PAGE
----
In general, the Gen.Travel allows an important place to the windows that not only let the light in, but also allow the passengers inside to enjoy the scenery to the fullest. These windows can also be darkened in an instant to maintain the privacy of the residents. After all, who wants to be seen sleeping with their mouth open?

Finally, despite its imposing stature and its downright functional dimension, the concept car of the Volkswagen group allows itself some coquetry, such as the rear spoiler or the butterfly side doors.

A car according to your wishes

Autonomous vehicle mandatory, the heart of the innovations is in the car. Since it is a service, the appearance of the cabin changes as needed. From the four-seat version to create a central workspace, to the double seat that converts into a bed, to arrangements to accommodate children or heavy loads, VW’s designers didn’t lack the imagination in time to create different types of configurations. Depending on this, the experience on board will vary, but will always be very different from a trip in a classic car.

Regardless of the interior design chosen, there are elements that do not change. The lack of a steering wheel is the first thing you notice. The car is “controlled” by an artificial intelligence, aptly named Luna. This is materialized by a small gadget that can move from left to right on the dashboard, also giving you an overview of the travel time and the remaining duration of the trip. Indeed, at the beginning of the journey, the little gadget is placed to the left of the dashboard and arrives on the other side as soon as the last hectometers have been covered. But for most interactions, with Luna or directly with the vehicle, users have AR/VR glasses that project a screen onto the entire windshield. Finally, to vary the atmosphere on board and change the layout of the seats, passengers have a remote control with a rotary wheel, like on the iPod.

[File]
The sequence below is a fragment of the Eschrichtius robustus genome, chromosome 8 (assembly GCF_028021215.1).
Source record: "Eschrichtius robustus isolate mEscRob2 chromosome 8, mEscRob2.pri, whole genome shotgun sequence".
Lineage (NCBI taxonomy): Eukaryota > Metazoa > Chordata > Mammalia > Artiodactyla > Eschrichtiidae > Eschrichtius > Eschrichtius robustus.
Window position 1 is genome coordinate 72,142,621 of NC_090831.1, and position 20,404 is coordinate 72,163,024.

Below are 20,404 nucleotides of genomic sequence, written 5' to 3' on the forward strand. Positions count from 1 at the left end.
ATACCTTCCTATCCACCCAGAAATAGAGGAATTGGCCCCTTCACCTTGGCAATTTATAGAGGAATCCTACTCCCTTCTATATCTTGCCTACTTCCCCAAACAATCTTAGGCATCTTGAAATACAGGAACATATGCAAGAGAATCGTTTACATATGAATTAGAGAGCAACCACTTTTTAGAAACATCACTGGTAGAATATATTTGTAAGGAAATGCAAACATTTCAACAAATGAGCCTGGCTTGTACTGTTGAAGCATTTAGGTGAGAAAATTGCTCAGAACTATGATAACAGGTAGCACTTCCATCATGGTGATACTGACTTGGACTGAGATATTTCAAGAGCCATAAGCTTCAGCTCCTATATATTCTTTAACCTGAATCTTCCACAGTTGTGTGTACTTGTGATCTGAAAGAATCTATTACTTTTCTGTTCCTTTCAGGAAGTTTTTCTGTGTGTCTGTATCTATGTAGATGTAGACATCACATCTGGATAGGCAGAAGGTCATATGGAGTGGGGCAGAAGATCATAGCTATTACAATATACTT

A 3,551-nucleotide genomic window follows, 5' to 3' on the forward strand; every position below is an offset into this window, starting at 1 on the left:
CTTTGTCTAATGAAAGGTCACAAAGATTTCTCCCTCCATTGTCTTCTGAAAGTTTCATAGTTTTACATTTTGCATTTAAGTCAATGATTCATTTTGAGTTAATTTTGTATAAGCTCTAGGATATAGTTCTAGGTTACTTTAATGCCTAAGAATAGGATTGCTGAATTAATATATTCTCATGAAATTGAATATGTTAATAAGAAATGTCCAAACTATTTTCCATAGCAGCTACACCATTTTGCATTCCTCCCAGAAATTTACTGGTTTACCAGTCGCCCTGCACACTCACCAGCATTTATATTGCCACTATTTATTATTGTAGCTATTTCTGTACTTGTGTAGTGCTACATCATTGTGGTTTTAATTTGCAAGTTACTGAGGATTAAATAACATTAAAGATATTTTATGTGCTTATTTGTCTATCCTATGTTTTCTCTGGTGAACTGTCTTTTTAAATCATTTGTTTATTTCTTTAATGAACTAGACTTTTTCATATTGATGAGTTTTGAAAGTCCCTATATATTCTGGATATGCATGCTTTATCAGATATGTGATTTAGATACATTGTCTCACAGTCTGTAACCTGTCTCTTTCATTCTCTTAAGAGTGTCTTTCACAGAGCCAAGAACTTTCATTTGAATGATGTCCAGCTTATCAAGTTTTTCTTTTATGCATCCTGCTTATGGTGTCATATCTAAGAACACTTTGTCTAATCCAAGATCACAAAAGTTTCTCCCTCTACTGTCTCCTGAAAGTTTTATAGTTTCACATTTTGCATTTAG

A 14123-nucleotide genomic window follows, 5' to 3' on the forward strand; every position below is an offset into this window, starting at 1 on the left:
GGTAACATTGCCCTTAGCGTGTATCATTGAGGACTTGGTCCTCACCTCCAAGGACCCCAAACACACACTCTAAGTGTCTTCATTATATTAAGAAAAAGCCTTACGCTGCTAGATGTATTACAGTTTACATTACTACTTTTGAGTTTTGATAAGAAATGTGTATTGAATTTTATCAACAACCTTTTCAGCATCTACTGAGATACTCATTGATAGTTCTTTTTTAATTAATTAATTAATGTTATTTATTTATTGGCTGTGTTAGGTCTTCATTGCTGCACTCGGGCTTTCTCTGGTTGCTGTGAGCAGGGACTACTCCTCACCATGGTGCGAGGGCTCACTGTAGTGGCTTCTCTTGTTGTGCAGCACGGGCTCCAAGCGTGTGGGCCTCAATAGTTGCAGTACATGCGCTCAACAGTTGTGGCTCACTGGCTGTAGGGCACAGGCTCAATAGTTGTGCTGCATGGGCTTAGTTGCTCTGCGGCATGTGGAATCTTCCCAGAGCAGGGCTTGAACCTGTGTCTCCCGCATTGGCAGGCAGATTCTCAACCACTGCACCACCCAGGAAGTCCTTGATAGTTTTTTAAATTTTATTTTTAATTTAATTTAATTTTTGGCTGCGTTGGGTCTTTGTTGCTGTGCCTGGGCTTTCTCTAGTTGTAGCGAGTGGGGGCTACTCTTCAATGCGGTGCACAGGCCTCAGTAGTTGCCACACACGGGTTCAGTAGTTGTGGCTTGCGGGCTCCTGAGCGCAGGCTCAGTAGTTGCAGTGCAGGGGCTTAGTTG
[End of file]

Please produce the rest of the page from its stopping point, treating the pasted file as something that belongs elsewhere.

In terms of materials, the Gen.Travel follows a strong trend in the automotive industry, which is to use recyclable materials or materials made from recycled materials to reduce the overall environmental impact. The VW Group designers also add a healthy dose of rattan and 3D printing where possible.

The Gen.Travel on the road, really?

The designers at Volkswagen’s Future Center Europe were not satisfied with designing a vehicle and manufacturing a more or less likely carcass. After two and a half years of thinking, involving a team of eight people, the Gen.Travel was actually made. It is now a concept that can drive and that has also done several tests on the road, in a closed circuit of course.

Because in addition to exploring the way of life and interacting with a car to live, the show car should also put the group’s advancements in the autonomous car into practice. For example, the VW teams came up with a driving mode in which several Gen.Travel who were going on a similar journey could get close enough in one row to improve the aerodynamics of the entire group.

A concept, to do what?

The Gen.Travel is one of those concepts that we don’t encounter on the road. Sure, but unlike other style studies that are content with a design and a good idea, the work of the designers of the Volkswagen group has gone further. Their reflection led to a new form of car consumption, seen more as a service than a good. In fact, their work, or at least snippets of what was experienced on the Gen.Travel, could very well be traced back through the group’s various brands. And while the Gen.Travel will certainly never replace long-haul flights, it is food for thought and already offers a credible alternative to short-haul flights.